You have resolved during the New Year to become more health conscious (like every other year) and embark on a brand new exercise regime. That’s well and good, but are you pushing yourself too hard unwittingly? You could be setting yourself up for repetitive strain injuries.
“Repetitive strain injury refers to injury sustained from continuous cycles of overuse or overexertion, especially when the body is unaccustomed and unable to cope with such constant demand,” explains Dr Leon Foo, an orthopaedic surgeon at Mount Elizabeth Hospitals, Singapore.
Common repetitive strain injuries
Also known as Anterior Knee Pain, runner’s knee is an inflammation of the underside of the knee. It is so named as it is a common problem amongst people who run long distances, or participate in sports with a lot of jumping. This condition results in a dull pain in front of the knee cap, which is aggravated by squatting, running, and walking up and down stairs.
Golfer’s elbow is the inflammation of one of the tendons that join the forearm muscles to the elbow. It usually results in pain on the inside of the elbow whenever the wrist or fingers are exerted. Despite the name, this condition is not limited to people who play golf. In fact, any exercise or sport where the wrist is being used repeatedly, such as swinging a racket in racket sports or when lifting weights at the gym, can cause golfer’s elbow.
Carpal Tunnel Syndrome
While this condition has become popularised in recent years as one facing ‘keyboard warriors’, the fact is that this problem can be caused by any sport where there is repetitive exertion and flexing of the wrist, especially racket sports. This syndrome is where the median nerve, a major nerve in your hand, is squeezed and unable to function properly due to an inflammation of the tendons in the carpal tunnel of your wrist. This results in pain and numbness of your hand.
Trigger finger is a condition where there is a pain at the base of the finger, especially when trying to bend or straighten the finger. The tendon in the finger is inflamed and swollen, and it can often result in the finger being ‘locked’ in a bent position, hence the name. One of the many causes of trigger finger is an ‘overuse’ of the finger, and it can be commonly found amongst those who play basketball regularly.
Left untreated, such injuries can even prove disruptive at work and prevent a person from performing common activities if the condition is serious enough.
Preventing strain injuries while exercising
Thankfully, there are ways that you can prevent repetitive strain injuries while exercising. Here are several tips from Dr Foo:
Know your limits
If you are already feeling a strain, the first thing to do is to stop the activity that is causing the pain. Muscles can’t be built in a day, or even a week, so it is important to know your limits.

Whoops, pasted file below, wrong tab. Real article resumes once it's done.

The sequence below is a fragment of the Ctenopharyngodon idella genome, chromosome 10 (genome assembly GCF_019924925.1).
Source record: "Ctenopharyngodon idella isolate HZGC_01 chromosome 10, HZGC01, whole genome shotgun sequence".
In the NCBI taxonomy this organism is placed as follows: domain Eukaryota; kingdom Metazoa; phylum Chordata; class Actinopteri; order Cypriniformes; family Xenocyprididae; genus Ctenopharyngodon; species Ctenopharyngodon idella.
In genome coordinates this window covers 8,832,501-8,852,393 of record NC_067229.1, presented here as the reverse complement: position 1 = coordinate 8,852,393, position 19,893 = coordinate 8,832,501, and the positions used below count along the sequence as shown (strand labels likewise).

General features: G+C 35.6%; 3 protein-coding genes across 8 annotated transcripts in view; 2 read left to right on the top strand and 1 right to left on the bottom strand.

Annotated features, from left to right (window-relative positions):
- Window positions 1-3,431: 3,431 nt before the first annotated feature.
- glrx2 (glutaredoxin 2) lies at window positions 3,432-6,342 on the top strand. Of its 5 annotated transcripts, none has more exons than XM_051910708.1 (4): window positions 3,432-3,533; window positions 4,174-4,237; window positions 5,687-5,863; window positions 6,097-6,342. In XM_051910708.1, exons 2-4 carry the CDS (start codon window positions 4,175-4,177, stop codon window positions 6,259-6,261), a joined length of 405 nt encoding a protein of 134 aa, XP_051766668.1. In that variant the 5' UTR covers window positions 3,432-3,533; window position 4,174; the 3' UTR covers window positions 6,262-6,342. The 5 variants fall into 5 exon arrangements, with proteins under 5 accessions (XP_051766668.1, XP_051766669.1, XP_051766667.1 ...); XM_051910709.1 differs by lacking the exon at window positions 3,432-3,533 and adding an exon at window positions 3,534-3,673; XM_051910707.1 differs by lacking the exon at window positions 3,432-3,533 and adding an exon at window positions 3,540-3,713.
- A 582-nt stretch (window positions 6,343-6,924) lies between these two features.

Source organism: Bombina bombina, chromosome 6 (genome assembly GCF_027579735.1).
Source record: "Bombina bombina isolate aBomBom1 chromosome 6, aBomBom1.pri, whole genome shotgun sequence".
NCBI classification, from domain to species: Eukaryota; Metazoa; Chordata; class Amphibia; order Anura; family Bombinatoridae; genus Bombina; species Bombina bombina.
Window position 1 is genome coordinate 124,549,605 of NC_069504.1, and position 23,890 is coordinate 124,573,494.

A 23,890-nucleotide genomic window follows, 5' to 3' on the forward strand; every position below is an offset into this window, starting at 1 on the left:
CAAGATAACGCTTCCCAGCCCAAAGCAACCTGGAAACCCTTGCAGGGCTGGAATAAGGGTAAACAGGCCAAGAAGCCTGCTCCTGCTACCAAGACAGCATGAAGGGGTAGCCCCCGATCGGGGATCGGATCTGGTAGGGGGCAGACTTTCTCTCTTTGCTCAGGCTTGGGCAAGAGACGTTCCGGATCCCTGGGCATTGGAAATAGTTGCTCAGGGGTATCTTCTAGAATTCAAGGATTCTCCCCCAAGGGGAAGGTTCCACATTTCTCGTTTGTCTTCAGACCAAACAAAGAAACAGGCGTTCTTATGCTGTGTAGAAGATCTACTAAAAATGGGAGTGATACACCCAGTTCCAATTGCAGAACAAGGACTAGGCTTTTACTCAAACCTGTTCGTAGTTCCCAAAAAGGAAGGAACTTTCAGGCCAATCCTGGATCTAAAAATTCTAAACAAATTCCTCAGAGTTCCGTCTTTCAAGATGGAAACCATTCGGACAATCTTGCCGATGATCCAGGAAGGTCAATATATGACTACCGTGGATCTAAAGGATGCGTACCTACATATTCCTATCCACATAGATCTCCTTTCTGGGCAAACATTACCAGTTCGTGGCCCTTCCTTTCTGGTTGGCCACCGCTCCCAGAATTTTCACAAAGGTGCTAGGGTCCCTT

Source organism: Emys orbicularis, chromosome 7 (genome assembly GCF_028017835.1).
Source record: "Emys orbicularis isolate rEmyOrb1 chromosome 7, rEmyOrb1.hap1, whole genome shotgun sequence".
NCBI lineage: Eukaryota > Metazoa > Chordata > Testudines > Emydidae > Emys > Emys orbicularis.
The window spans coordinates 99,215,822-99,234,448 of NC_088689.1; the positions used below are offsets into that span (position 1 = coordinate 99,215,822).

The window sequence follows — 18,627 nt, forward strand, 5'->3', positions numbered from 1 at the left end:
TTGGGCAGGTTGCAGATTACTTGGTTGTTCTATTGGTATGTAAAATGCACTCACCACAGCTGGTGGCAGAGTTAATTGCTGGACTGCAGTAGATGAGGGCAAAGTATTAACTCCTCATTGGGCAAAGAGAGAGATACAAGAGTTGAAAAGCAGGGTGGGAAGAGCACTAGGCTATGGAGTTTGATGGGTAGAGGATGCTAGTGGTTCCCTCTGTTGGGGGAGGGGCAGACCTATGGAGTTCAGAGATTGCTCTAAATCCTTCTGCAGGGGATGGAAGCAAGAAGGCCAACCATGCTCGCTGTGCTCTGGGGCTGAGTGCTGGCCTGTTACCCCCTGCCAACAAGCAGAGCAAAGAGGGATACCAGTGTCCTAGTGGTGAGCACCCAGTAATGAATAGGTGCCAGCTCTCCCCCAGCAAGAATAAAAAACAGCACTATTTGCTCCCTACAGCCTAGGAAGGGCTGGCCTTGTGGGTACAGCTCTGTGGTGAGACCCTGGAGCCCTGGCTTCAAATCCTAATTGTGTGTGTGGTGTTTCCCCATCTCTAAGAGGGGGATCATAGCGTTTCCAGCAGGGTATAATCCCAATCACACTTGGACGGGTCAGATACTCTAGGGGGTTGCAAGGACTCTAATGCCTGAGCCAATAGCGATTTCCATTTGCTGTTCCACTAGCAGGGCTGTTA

Vary your routine
Rather than doing a single activity repetitively, try to vary your routine and aim for a more balanced workout. By working different muscle groups in turn, you will give tired muscles a chance to recover.
Proper warming up
Take time to warm up properly. Stretch different parts of the body and perform a range of motion exercises. Warming up prepares the body by increasing the blood flow to the muscles, which allows them to loosen up.
Correct exercise techniques
“When in the gym, a personal trainer can guide you through the correct use of the many devices and equipment so that you will not end up with injuries,” says Dr Foo.
Protect yourself with appropriate, supportive footwear and protective aids such as joint or muscle supports, tapes or straps. A knee guard, for example, can help prevent knee joint problems.
Last but not least, take time to build up your training tempo gradually. “Establish reasonable targets within reasonable time frames. Overexercising results in fatigue, which in turn increases the risk of repetitive strain injuries,” says Dr Foo.
See a doctor
If you are already suffering from one of the repetitive strain injuries mentioned earlier, you should always see a specialist. Repetitive strain injuries like runner’s knee and golfer’s elbow can be treated through physiotherapy and medication, and physiotherapy can also help tailor a suitable fitness regime to help ensure that the problem does not come back.
“For instance, if you notice that overhead exercises aggravate your shoulder, and then avoid these movements until your shoulder pain stop,” advises Dr Foo.
For more serious cases of carpal tunnel and trigger finger, there are minimally invasive techniques available to minimise the trauma to your body and reduce the recovery time. Carpal tunnel release involves cutting the carpal ligament to reduce the pressure on the median nerve. It can be done with a minimally invasive cut on your wrist, and is often a day surgery. Similarly, trigger finger surgery is usually performed as a day surgery. Using a minimally invasive cut, the swollen and inflamed portion of the tendon is removed to release the pressure, allowing your finger to function normally and without pain.
Article contributed by Dr Leon Foo, orthopaedic surgeon at Mount Elizabeth Hospital